Though I’m running a little late for our annual World Arthritis Day talk (it actually falls on October 12th) – another one that had to wait a bit as I was crawling to the finish line of the midterms – I still think it is important that we talk about it each year here.
So. . .
The graphic above lists some manifestations of arthritis – and there are so many. Some are orthopedic in nature, like osteoarthritis, and others are autoimmune, like rheumatoid arthritis.
In considering those two primary types of arthritis, the World Health Organization reports that, in the over age 6o population (where we see the greatest affect of osteoarthritis), 9.6% of men and 18% of women experience symptomatic osteoarthritis. On the other hand, rheumatoid arthritis may strike at any age and it is reported at a rate 0.3 – 1% through all age groups.
According to the CDC, arthritis and related rheumatic conditions are the leading cause of disability in the United States. This has long been the case – and now there are additional concerns in some cases for those with autoimmune disease who might have been able to still work outside their homes pre-COVID, but are now having to be fearful due to some of the immunodeficiencies that come with their conditions.
As I’ve written here for years now, I’ve run the gamut with my multiple diagnosis – and with what I can and cannot do, sometimes seeing it change over the course of days or even hours.
I’ve experienced times when my hands wouldn’t “work,” for want of a better way to explain it.
I’ve been in a smartchair, unable to walk in the past.
One aspect of my treatment that absolutely wrecked havoc on my body was the need to keep me on high (oh so high) doses of prednisone as well as frequent steroid injections for many years.
Among other things, I have ended up with feet that are just crumbled – and an immune system that is as well – from this therapy – but there really was no other way given the severity of my disease.
That said, I have fought like hell to get my prednisone dosage down, despite the pain, in order to stop further damage from it – and I have been astonished by some recent pictures in my Facebook memories and the difference this reduction in dosage has made:
In this collage, the bottom left I found is actually a picture of me five years ago – when I had to say goodbye to hair thanks to the combined effects of prednisone and methotrexate – and was experiencing moonface as well, with a picture of the next year – so four years ago – still at 40mg of Prednisone daily next to it, bottom right.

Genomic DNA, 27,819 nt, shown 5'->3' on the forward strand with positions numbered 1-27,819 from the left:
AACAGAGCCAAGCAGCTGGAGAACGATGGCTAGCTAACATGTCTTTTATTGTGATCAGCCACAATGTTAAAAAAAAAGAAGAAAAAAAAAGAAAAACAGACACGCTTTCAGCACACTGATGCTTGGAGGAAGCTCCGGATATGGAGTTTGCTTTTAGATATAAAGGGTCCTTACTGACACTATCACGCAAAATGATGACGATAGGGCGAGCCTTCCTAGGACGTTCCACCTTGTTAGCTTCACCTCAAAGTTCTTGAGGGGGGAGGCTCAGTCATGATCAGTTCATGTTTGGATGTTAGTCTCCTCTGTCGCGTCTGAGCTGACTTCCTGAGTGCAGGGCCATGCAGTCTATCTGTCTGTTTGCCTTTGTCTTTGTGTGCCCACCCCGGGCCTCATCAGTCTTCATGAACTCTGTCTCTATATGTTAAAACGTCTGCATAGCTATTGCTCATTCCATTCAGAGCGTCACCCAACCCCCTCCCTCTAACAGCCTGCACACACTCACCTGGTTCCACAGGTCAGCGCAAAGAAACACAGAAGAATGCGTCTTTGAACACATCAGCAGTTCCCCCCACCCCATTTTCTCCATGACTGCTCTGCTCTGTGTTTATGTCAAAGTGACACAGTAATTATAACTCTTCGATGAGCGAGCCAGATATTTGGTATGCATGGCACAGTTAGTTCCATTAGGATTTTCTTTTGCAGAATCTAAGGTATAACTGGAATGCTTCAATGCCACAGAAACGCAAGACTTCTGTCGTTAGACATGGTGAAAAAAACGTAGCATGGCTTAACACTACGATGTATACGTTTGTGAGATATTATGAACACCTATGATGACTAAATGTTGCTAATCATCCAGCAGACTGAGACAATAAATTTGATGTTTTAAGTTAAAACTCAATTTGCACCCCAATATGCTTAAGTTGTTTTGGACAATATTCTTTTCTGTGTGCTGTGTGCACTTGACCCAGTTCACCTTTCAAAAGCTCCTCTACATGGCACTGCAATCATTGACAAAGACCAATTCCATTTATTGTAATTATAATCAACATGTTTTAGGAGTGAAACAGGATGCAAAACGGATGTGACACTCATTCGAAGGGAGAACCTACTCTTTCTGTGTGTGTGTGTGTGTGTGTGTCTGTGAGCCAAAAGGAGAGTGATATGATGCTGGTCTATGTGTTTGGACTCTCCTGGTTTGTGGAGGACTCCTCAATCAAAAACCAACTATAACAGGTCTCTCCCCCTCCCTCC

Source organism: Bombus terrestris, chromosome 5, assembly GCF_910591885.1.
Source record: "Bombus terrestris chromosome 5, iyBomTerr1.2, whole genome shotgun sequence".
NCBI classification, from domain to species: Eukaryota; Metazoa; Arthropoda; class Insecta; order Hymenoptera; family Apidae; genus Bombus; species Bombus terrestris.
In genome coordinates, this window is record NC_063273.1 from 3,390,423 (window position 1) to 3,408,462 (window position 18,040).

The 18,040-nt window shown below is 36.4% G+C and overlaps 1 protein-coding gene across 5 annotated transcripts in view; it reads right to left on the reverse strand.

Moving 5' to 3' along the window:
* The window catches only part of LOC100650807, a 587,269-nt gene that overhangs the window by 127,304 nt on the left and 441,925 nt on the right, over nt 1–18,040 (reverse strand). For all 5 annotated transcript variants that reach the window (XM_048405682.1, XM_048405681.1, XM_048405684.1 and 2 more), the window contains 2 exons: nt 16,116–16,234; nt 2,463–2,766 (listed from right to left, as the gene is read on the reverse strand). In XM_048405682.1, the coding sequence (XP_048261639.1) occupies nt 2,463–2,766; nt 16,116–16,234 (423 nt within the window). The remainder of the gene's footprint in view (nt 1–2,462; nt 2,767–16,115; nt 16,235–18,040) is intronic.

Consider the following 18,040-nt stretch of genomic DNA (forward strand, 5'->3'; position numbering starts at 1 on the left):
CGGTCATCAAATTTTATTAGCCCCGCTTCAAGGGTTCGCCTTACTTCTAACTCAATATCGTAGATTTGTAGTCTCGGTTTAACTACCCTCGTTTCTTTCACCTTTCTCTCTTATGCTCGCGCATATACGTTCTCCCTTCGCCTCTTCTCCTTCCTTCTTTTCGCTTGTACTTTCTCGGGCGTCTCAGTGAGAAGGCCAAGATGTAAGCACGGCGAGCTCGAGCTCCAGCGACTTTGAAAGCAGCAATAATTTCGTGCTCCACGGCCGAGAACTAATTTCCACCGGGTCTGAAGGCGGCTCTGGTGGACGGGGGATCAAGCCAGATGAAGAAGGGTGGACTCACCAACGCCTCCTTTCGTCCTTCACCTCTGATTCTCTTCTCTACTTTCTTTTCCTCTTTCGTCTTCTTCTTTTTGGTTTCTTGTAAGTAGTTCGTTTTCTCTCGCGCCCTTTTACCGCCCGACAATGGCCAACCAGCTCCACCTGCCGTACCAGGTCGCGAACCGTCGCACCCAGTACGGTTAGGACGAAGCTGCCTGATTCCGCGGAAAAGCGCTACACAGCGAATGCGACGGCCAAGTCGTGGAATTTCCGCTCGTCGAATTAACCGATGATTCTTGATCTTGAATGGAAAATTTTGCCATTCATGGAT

The top picture is a recent football Saturday picture, with a much more manageable dose of Prednisone. I have to admit that the reduction comes with increased pain and body stiffness, and with more flare issues at times – but the ravages of high dose therapy on my body was not sustainable any longer.
Not related to the prednisone itself necessarily, but rather to my disease, I am also happy to share these pictures, taken in the same place at the end of 2020 and now, that show some positive changes.
On this roller coaster, I am grateful for any good periods and even small improvements. ❤
I never know what each day will bring or when that will change (and right now I’m dealing with a flare that involves some wicked fatigue, fevers, and awful right ankle issues – it’s always something).
There are far too many specific arthritis and rhematic diagnosis to cover in a short post, but here are just some of the general symptoms of two of the primary ones that I have written about often and that are relatively common, lupus and rheumatoid arthritis:
It is noteworthy that, while each disease does have certain features that are unique to it, many autoimmune diseases have common symptoms that overlap, often with severe fatigue, joint pain, fever, etc.
When a person with autoimmune disease is describing a flare, they are usually describing something like this, though some of these symptoms – like the lupie rash – are lupus specific:
Finally, I wanted to share this interesting infographic that I saw about barometric pressure and autoimmune flares. As I’m sure many people have heard their loved ones with chronic illness report feeling more ill when severe weather is coming, this explains why that may be:
Especially with the first round of chilly weather coming in the South this week, many spoonies will likely experience symptoms, such as increased pain and stiffness, as we get acclimated to the weather changes.
It will be time to snoodle up and stay cozy as our bodies adjust – especially as this is the start of what is typically “sick season” as well.
As always, onward. ❤
Be well, everybody. Take care of yourselves and each other.
Grace and Blessings.